Conversations with Farrell tend to be wide-ranging and protracted; the pithy soundbite answer is not for him. “When Nothing’s Shockingcame out, I became much more of a worldly human being. That took me a while, thirty years. Now, I am able to relate to the man standing next to me in the elevator. Back then, he might be scared of me. Today, he might find me to be a refreshing conversationalist. I was always a good person, but back then, I just didn’t look like it. Now, after all this time, and having children and aging, but aging–like a wine would–I enjoy my life more than ever. I meet people who are tremendous and valuable, valuable to the world, they invite me to places. Back then, I was f***ed up, I don’t think they were able to relate to me.”
Farrell says that he wasn’t able to relate to a lot of the bands playing on the Sunset Strip at the time: while Jane’s and the hair metal bands all liberally used female imagery, there was a difference: “There’s a lot of ways you can view a woman if you’re a fella. You can look at them like they are something to f***. There’s another way to look at them. You could look at them as if they are an object of desire, someone to impress, and someone to admire, and someone to build a life with. I’ve always been that kind of a guy. There’s always been guys around, playboys — you can be a playboy, that’s cool. For me, I always wanted to maximize the relationship that I would have with a woman. I always wanted to make it into something grand that would be worthy of a novel. Our relationship would be historical , a timeless romance, we would have a great family, and do great things together, and make amazing Christmas cards. I’ve been fortunate,” he notes, referring to his marriage to Etty Lau Farrell.
Which isn’t to say that he didn’t like anyone from L.A. Two of the city’s top alternative rock bands, the Red Hot Chili Peppers and Fishbone, are represented on “Idiots Rule” – Flea from the Chilis plays trumpet while Fishbone’s Angelo Moore plays sax and Chris Dowd plays trombone. Both bands would eventually play Lollapalooza, along with Nine Inch Nails, Living Colour, the Rollins Band, Ministry, Soundgarden, Pearl Jam, Primus, Alice In Chains, Tool, Rage Against The Machine and Smashing Pumpkins.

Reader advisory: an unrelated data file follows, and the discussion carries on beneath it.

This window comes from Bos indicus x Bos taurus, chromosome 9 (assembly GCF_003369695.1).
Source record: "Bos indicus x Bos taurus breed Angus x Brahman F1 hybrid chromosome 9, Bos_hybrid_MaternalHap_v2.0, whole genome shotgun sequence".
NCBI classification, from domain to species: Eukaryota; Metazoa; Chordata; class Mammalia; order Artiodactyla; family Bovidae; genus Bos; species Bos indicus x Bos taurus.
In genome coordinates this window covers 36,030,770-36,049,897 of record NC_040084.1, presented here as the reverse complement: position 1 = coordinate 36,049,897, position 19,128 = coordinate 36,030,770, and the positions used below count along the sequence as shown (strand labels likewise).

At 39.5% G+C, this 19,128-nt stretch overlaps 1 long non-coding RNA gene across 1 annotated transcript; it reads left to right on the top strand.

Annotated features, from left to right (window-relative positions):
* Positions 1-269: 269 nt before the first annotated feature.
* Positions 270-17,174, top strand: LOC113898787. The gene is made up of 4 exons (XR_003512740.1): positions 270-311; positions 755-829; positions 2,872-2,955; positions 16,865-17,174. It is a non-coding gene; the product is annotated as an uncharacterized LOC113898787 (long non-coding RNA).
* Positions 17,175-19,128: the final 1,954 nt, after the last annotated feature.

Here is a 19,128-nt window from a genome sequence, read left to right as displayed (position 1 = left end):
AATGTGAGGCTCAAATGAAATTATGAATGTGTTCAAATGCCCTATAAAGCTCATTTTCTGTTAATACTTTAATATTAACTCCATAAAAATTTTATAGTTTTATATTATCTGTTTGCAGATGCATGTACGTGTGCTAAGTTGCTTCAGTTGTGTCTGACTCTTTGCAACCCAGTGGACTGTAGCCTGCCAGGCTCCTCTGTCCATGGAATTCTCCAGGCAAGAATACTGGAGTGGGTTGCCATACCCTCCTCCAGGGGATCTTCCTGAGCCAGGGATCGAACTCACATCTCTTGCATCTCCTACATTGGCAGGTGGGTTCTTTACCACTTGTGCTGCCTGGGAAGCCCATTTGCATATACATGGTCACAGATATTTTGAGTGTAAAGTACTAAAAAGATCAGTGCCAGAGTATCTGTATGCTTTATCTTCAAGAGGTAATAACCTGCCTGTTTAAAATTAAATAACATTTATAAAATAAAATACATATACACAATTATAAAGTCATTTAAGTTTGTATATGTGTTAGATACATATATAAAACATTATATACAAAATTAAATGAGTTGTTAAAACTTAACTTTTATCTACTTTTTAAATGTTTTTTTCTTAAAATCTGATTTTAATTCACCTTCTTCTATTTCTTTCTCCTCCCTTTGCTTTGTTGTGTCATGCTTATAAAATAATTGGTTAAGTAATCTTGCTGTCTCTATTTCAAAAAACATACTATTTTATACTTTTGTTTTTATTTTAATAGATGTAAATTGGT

Does Farrell think of that era as a particularly special one? “If you look at entertainment as a pastime… there’s a golden era of baseball, there’s a golden era of boxing, and yes, there was a golden era of music. That was a golden era , in my mind. We didn’t have computers, [rock] groups were more important to us. We used to wear our music on the back of our leather jackets. When was the last time you saw that?”
When asked if he felt that Nothing’s Shocking broke down barriers, he answers quickly: “I sure did! I love Nothing’s Shocking [but] I feel [the 1990 follow-up album] Ritual de lo Habitual is our best album. As a matter of fact, when we were together at that time, I saved the best songs for Ritual. ‘Three Days’ and ‘Then She Did’ those two songs I would say are the greatest accomplishments we had.”
Nothing’s Shocking and Ritual make up a good portion of Jane’s setlists, all these years later. . Does he ever tire of singing them? “They’re like my family: I love them, I don’t get tired of them. I’m proud of them.”
– Brian Ives, Radio.com